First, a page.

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Morris Mester v. Kelso

January 20, 2011

MORRIS MESTER, PLAINTIFF,
v.
KELSO, ET AL., DEFENDANTS.



FINDINGS AND RECOMMENDATIONS

Plaintiff is a state prisoner proceeding without counsel in an action brought under 42 U.S.C. § 1983. The action proceeds on the original complaint filed on August 6, 2010. Dckt. No. 1. After filing the complaint, plaintiff filed numerous motions and declarations seeking injunctive relief. Dckt. Nos. 3, 5, 7, 10, 12, 13, 17; see also Dckt. Nos. 18, 24, 26, 32, 34, 35, 36, 38, 39, 40. On November 9, 2010, the court screened plaintiff's complaint and found service appropriate for defendants Clark, Rahman, Swingle and French. Dckt. No. 19. The court also directed these defendants to respond to plaintiff's motions. Id. The Attorney General timely responded. Dckt. No. 25. For the reasons stated, the court recommends that plaintiff's motions for injunctive relief be denied.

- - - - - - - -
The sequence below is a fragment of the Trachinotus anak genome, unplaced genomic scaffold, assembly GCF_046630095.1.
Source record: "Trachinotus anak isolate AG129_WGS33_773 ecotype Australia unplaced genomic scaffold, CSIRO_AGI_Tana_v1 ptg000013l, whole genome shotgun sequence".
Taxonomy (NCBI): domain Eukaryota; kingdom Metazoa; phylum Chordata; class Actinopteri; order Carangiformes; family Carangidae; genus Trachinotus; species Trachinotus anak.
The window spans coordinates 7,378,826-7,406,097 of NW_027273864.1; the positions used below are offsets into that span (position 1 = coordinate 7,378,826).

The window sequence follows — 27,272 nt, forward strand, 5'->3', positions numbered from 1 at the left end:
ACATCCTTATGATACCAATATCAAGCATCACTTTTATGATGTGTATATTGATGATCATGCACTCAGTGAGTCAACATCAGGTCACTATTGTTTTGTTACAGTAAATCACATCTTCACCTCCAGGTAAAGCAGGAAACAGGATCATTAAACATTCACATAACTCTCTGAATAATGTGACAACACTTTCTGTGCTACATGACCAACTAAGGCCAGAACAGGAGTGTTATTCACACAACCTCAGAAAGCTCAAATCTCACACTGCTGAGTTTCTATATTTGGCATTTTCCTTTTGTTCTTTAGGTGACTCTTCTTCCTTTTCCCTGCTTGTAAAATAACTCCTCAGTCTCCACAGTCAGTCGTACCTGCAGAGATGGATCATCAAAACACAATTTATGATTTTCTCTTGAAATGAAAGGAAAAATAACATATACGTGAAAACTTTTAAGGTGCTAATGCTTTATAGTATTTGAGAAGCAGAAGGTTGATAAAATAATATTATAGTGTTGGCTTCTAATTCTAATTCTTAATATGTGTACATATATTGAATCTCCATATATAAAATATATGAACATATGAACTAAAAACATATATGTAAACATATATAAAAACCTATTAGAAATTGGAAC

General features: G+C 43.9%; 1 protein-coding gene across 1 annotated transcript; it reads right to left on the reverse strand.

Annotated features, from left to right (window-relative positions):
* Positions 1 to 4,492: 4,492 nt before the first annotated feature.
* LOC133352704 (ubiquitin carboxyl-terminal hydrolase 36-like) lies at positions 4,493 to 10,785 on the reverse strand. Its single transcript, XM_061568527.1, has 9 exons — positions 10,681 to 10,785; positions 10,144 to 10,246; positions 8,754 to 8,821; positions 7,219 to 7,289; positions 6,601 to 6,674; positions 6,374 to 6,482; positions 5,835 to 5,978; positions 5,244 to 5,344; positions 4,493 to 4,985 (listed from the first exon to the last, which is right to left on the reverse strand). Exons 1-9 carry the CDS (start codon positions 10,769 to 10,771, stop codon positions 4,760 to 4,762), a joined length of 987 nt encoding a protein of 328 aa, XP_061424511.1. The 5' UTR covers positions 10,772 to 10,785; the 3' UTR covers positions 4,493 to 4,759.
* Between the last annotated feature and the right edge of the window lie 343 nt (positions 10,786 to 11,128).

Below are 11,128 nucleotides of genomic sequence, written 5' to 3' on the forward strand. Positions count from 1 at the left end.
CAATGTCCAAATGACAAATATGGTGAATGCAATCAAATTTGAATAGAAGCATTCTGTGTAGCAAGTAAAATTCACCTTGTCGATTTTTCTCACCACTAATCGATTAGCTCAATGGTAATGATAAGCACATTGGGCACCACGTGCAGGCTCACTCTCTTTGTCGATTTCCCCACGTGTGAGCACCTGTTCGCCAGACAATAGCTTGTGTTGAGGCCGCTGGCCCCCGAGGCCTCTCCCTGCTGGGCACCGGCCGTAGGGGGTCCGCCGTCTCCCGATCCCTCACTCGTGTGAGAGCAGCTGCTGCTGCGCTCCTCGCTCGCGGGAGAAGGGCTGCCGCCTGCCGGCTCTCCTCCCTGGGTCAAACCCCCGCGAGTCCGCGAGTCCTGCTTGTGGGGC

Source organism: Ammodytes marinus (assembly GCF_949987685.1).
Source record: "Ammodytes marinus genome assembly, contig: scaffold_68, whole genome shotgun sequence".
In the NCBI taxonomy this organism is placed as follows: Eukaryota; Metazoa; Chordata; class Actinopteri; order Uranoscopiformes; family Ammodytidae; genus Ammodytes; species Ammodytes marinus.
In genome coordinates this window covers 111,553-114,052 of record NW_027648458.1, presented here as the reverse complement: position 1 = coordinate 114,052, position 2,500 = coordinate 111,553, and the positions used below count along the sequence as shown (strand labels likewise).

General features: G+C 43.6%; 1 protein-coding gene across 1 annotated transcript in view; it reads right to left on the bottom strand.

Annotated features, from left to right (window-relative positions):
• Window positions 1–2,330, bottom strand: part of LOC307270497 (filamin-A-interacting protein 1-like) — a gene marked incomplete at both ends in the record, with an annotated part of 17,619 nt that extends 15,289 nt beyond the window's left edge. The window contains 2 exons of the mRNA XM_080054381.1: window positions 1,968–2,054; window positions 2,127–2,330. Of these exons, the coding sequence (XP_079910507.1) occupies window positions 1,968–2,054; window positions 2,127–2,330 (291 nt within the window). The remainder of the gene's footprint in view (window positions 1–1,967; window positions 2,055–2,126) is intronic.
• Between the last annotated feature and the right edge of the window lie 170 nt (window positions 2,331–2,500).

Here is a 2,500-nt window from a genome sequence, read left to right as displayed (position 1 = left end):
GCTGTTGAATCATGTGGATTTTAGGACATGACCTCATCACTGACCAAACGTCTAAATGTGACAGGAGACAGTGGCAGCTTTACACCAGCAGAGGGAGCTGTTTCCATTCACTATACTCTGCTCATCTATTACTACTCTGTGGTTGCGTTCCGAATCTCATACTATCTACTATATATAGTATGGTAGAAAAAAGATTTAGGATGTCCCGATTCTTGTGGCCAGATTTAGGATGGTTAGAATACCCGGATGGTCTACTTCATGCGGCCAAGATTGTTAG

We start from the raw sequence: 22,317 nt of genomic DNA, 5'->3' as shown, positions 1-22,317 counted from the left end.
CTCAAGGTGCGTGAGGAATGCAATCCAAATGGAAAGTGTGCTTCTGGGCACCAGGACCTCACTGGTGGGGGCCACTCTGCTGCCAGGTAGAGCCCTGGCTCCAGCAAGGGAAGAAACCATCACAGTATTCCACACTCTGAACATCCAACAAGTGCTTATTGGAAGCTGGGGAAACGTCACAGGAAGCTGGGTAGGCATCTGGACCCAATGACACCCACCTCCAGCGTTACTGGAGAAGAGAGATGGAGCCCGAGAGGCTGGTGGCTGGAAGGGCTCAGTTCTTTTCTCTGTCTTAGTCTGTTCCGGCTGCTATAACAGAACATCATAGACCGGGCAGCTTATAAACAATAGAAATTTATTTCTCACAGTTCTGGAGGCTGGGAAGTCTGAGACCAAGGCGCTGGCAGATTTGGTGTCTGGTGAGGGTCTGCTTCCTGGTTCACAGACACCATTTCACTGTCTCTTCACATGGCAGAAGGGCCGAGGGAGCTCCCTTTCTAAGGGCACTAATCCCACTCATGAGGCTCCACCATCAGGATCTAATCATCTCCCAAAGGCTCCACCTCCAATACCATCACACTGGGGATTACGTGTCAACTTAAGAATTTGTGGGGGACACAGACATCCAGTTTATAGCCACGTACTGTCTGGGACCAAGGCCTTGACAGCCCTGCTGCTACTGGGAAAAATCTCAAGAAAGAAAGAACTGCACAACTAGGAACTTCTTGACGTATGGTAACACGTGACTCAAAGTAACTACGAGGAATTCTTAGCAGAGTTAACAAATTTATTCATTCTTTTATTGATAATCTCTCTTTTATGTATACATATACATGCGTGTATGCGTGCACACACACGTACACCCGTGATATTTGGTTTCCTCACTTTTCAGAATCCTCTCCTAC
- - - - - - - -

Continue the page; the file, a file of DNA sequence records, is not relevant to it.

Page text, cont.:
I. Background

Plaintiff claims that defendants Clark, Rahman, Swingle and French were deliberately indifferent to his serious medical needs in violation of the Eighth Amendment. Plaintiff claims to suffer from many medical conditions that cause him daily pain and discomfort. These conditions include hepatis C, pruritus, restless leg syndrome, rheumatoid arthritis in his hips, pelvis and spine, neuropathy, carpal tunnel syndrome in both wrists, nerve damage in his right arm, and incontinence of the bowel. He alleges that he must take morphine and Lyrica for one or more of his medical conditions. He further alleges that defendant Clark, a licensed vocational nurse, discontinued plaintiff's morphine and Lyrica prescriptions without any doctor's order to do so. Plaintiff claims that he suffered from painful withdrawal symptoms as a result.